Python: find files using Unix shell-style wildcards


In the article that follows I will show how the module (syntax highlighted code here) can be used

  • to find files using Unix shell-style wildcards
  • to search inside the found files and to perform in-place search & substitute operations on them

The examples below all operate on the django project source code tree.

Finding files

In the following example I am using the scriptutil.ffind() function to find files that start either with 'README*' or 'AUTH*' (line 6 below). On the subsequent line a helper function is invoked to pretty-print the search results which are then displayed on lines 8-17.

  1 Python 2.4.4 (#1, May  9 2007, 11:05:23)
  2 [GCC 4.0.1 (Apple Computer, Inc. build 5367)] on darwin
  3 Type "help", "copyright", "credits" or "license" for more information.
  4  >>> import scriptutil as SU
  5  >>> import re
  6  >>> flist = SU.ffind('.', shellglobs=('README*', 'AUTH*'))
  7  >>> SU.printr(flist)
  8 ./.svn/text-base/AUTHORS.svn-base
  9 ./.svn/text-base/README.svn-base
 11 ./README
 12 ./django/contrib/flatpages/.svn/text-base/README.TXT.svn-base
 13 ./django/contrib/flatpages/README.TXT
 14 ./django/contrib/redirects/.svn/text-base/README.TXT.svn-base
 15 ./django/contrib/redirects/README.TXT
 16 ./extras/.svn/text-base/README.TXT.svn-base
 17 ./extras/README.TXT

In most cases I will not be interested in any files that are internal to the subversion revision control system (lines 8, 9, 12, 14 and 16). Hence the filter function on line 19 (below) that rids me of these.

 18  >>> flist = SU.ffind('.', shellglobs=('README*', 'AUTH*'),
 19  ...                   namefs=(lambda s: '.svn' not in s,))
 20  >>> flist
 21 ['./README', './AUTHORS', './django/contrib/flatpages/README.TXT',
 22  './django/contrib/redirects/README.TXT', './extras/README.TXT']
 23  >>> SU.printr(flist)
 25 ./README
 26 ./django/contrib/flatpages/README.TXT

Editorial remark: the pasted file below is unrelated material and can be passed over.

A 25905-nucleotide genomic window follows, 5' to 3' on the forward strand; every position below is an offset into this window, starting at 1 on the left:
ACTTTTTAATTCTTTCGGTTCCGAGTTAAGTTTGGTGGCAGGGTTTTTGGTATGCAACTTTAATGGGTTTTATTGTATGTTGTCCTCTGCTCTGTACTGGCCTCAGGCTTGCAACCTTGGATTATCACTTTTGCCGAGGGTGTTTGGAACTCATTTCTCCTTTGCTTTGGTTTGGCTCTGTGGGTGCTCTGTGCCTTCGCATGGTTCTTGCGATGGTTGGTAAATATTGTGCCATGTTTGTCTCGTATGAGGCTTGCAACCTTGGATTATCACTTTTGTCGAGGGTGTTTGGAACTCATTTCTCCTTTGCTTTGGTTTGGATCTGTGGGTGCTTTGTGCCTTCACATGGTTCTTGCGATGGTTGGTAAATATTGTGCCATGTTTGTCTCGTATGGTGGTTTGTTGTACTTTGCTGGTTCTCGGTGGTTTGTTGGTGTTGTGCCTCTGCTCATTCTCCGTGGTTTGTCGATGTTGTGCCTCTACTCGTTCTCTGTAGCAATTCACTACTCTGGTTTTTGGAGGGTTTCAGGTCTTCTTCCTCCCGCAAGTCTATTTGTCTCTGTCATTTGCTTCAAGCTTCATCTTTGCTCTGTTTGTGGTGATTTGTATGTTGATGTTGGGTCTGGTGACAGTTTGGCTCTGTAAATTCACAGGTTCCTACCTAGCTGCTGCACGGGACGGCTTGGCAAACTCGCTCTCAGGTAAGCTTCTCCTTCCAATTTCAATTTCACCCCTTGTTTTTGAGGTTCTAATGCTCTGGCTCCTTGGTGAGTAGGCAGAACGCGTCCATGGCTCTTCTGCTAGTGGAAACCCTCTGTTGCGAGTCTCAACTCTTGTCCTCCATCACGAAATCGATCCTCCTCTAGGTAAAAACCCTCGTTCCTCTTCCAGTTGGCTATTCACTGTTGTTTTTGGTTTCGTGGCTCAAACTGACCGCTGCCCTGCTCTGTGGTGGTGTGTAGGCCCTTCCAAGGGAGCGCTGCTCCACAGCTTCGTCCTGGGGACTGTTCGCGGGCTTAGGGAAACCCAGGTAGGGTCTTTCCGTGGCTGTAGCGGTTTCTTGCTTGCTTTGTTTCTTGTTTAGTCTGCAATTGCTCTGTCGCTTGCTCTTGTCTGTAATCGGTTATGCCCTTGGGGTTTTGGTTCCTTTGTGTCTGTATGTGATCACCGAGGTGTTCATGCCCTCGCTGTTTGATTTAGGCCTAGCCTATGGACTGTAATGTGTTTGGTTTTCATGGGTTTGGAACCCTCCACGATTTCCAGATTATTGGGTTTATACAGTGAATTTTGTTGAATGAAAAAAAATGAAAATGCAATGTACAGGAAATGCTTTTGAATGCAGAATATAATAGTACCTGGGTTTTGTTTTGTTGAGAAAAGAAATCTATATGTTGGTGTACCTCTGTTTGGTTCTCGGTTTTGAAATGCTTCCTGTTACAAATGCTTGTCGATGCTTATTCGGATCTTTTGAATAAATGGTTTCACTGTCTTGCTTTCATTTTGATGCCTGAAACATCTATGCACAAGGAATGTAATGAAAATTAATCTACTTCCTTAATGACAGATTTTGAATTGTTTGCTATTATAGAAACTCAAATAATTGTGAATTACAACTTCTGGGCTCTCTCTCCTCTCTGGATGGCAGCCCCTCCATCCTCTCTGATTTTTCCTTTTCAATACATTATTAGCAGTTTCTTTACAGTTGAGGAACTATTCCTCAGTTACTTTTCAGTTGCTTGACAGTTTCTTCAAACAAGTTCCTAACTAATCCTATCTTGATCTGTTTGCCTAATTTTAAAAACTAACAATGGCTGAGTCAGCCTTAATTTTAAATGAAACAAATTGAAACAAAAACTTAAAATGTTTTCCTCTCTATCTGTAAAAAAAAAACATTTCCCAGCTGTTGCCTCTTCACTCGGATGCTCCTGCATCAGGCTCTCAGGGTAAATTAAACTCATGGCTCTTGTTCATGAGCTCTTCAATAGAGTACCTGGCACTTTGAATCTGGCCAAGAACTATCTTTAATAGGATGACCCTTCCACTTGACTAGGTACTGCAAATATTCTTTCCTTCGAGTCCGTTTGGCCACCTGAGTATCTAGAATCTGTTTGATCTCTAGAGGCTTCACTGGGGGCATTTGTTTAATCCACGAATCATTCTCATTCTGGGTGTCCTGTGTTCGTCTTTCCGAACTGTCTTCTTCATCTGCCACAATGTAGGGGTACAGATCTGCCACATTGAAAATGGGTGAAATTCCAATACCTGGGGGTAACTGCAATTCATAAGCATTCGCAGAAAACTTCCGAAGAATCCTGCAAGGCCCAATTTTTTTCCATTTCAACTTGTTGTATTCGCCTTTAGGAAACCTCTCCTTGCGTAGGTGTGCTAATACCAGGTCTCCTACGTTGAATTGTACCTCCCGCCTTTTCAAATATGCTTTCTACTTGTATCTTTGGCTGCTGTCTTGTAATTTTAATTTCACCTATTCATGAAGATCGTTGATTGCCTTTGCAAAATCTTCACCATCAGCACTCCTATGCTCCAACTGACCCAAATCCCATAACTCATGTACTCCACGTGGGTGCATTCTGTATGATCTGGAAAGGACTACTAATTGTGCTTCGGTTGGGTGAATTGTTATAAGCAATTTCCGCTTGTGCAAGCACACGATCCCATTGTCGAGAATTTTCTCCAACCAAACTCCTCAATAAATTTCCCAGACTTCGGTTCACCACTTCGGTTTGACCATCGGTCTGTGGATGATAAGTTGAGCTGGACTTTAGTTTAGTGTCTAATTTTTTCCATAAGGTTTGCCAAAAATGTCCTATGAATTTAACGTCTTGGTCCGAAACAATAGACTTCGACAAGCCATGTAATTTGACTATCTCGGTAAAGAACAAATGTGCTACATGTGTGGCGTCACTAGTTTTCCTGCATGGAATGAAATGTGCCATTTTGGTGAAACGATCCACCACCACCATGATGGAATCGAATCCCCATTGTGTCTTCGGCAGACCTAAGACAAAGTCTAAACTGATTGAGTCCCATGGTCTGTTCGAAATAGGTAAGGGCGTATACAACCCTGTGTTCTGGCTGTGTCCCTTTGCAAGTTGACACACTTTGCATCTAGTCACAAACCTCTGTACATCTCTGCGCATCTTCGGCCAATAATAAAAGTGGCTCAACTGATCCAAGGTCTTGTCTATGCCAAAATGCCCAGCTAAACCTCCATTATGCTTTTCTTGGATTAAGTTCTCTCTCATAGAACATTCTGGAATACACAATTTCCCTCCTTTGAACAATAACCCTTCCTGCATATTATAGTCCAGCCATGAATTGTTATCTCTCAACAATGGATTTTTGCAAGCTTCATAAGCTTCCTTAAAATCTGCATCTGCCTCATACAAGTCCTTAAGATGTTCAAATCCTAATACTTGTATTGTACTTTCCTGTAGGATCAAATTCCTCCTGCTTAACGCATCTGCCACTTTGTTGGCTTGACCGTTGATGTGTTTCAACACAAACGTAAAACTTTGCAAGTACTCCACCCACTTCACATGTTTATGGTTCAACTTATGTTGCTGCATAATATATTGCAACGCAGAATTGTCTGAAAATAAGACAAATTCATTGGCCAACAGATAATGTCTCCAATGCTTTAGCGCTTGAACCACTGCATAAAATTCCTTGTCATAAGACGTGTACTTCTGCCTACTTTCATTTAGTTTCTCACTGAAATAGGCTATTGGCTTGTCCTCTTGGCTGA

27 ./django/contrib/redirects/README.TXT
 28 ./extras/README.TXT

As we can see on lines 24-28 the subversion-internal files are not part of the result set any more.

The example above also points out how shell-style wildcards operate on file names whereas the filter functions passed through the 'namefs' parameter match on the file path.

Please note: this article provides slightly more detail and additional scriptutil.ffind() examples you may want to explore.

Finding files and searching inside them

The brief scriptutil.ffindgrep() example below shows how one can search inside the files found.

 29  >>> flist = SU.ffindgrep('.', shellglobs=('README*', 'AUTH*'),
 30  ...                      namefs=(lambda s: '.svn' not in s,),
 31  ...                      regexl=(('Django', re.I), 'dist'))
 32  >>> flist
 33 {'./django/contrib/redirects/README.TXT':
 34  '    * The file django/docs/redirects.txt in the Django distribution',
 35  './django/contrib/flatpages/README.TXT':
 36  '    * The file docs/flatpages.txt in the Django distribution'}
 37  >>> SU.printr(flist)
 38     * The file docs/flatpages.txt in the Django distribution
 39 ./django/contrib/flatpages/README.TXT
 40     * The file django/docs/redirects.txt in the Django distribution
 41 ./django/contrib/redirects/README.TXT

The 'regexl' parameter (see line 31 above) contains two search items:

  1. the string ‘Django’, to be searched in case insensitive fashion
  2. the string ‘dist’, to be searched as is (i.e. in lower case)

The results returned by the function are displayed on lines 33-36 and pretty-printed on lines 38-41 respectively. For more detail on the scriptutil.ffindgrep() function please see one of my previous articles.